The Power Wagon was similar in design to a 3/4 ton weapons carrier used in the war, with a 126 inch wheelbase and closed cab. The story is that the truck was named "Power Wagon" after a trucking magazine with the same name.

It was the first mass-produced all-wheel drive vehicle produced for civilian use.

Loaded up with shovels, drills and various pieces of crude detection gear, the trucks, which were usually bright red, became synonymous with the excitement of the early years of the oil industry.

Today, just about every industry in the Emirates keeps a pick up or two to hand, the majority of which are four wheel drives. Most found running to and from sites are from the major Japanese manufacturers, though there other players in the market.

Dodge still deal in crew-cab four wheel drives, though the firm mainly sells the vehicles as fashion accessories to private buyers.

In fact, the serious newcomers that threaten Japanese dominence are the Chinese. Manufacturers such as Great Wall have started shipping utility vehicles, mostly based on Japanese designs, to the UAE in vast quantities. Unlike heavy machinery, fleet managers rarely have contracts with car firms, preferring to buy on the basis of availability.

Assuming the Chinese can produce pick-ups with a good degree of reliability; expect to see more and more of them on site over the next few years.
 

Bigger trucks

The small Power Wagons were fine for trucking in explorers and their kit, but for the bigger paraphernalia associated with constructing a well-head, some heavier iron was required.

At the time, the only real choice was made by American firm Kenworth, who in 1951 was still a relatively small maker of specialised vehicles. Their biggest offering, was the 851 and it was with this truck that the company ‘struck oil'.

The 851 towered over everything else, with its 28 wheels, each twice the height of a person. 6x6 all-wheel drive was standard, These leviathans were powered by V8 Detroit Diesel engines and had the vital all-wheel drive on the tractor unit.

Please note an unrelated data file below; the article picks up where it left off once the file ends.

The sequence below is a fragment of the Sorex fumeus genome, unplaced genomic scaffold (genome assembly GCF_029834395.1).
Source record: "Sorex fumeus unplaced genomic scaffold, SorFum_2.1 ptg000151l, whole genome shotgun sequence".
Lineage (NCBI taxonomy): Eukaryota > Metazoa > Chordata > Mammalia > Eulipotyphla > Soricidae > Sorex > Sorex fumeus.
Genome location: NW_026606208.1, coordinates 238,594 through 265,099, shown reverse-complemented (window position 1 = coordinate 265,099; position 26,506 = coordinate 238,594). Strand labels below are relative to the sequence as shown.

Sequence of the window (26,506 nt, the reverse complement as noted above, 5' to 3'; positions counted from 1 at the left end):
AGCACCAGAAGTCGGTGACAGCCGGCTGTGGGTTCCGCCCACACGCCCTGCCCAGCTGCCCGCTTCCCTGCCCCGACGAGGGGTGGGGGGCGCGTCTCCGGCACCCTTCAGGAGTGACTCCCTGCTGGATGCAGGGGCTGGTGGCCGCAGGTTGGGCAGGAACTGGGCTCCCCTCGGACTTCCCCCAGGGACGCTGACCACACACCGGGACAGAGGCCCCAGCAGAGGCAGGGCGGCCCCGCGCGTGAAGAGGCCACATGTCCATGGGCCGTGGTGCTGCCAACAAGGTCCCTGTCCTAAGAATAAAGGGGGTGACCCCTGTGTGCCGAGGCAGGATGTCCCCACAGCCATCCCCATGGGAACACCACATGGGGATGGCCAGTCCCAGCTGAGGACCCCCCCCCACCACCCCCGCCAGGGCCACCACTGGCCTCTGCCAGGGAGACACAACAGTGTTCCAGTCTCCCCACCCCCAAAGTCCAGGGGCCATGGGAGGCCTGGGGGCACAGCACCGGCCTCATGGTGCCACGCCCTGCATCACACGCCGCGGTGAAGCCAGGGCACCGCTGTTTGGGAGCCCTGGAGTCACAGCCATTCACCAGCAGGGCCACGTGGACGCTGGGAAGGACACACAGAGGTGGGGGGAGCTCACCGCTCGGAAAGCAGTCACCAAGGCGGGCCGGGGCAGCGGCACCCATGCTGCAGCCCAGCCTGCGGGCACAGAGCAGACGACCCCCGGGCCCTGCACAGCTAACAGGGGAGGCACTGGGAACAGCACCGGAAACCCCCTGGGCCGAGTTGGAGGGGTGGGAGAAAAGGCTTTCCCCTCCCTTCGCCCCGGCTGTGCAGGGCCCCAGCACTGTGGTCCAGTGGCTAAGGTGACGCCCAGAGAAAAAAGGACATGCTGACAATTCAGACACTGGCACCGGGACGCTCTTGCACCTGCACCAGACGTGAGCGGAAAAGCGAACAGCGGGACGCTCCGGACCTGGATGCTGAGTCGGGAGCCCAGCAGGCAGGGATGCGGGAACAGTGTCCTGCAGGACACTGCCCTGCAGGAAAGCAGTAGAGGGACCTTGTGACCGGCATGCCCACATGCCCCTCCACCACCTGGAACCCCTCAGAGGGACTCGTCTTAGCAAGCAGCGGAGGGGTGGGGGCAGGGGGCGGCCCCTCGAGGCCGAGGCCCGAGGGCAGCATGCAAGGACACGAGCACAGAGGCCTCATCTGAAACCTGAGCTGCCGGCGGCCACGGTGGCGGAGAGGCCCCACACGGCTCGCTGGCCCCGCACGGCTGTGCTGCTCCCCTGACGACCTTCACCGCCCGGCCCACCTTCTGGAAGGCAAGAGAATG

The American company had a surprise hit on their hands and they sold several thousand units to all-new clients in the Middle East.

Today, Kenworth trucks are still used around the world for oil and gas purposes. The much more modern 951 boasts a tier III engine as well as a much more luxurious cabin in comparison with its predecessors.

It can also handle loads of up to 70 tonnes in deep desert conditions. Other trucks from this maker, most notably the 500 series, are often seen with different types of body and used for carting all manner of goods about.

The very large rigs, though now old and battered, are in use in the construction sector, mainly in the northern Emirates for carting trailer loads of the huge rocks needed for offshore island projects.

Thumpers

The most common way to find oil today is to truck in the ‘thumpers' These trucks are so-called because they literally ‘thump' the ground with seismic resonance through large plates mounted beneath the vehicles.

These plates press on to the ground with hydraulic rams so that much of the weight most of its weight is on the plate which generates a low amplitude signal that causes the plate to vibrate the ground with the same signal.

Using complex technology, geologists then have some idea whether or not the liquid is down there. A great amount of money has been poured into this inexact science, but the same branches of geotechnical engineering and engineering geology (which are similar, but types of engineering and geology respectively) are now used into working out the lay of the land for building skyscrapers, bridges, embankments and other structures where ground conditions don't support code-based design.

The machines and devices for analysing these conditions, such as geophones and modern siezmic measuring gear, are highly complicated and require surveyors with extremely specialised knowledge, but it would be fair to say that most of the tall buildings in the Gulf would have been impossible without it, as the sandy conditions require special treatment.

Machines and technology continue to cross from one sector to another, but the next time someone tells you that the region is ‘built on oil'... well, they are right in more ways than one.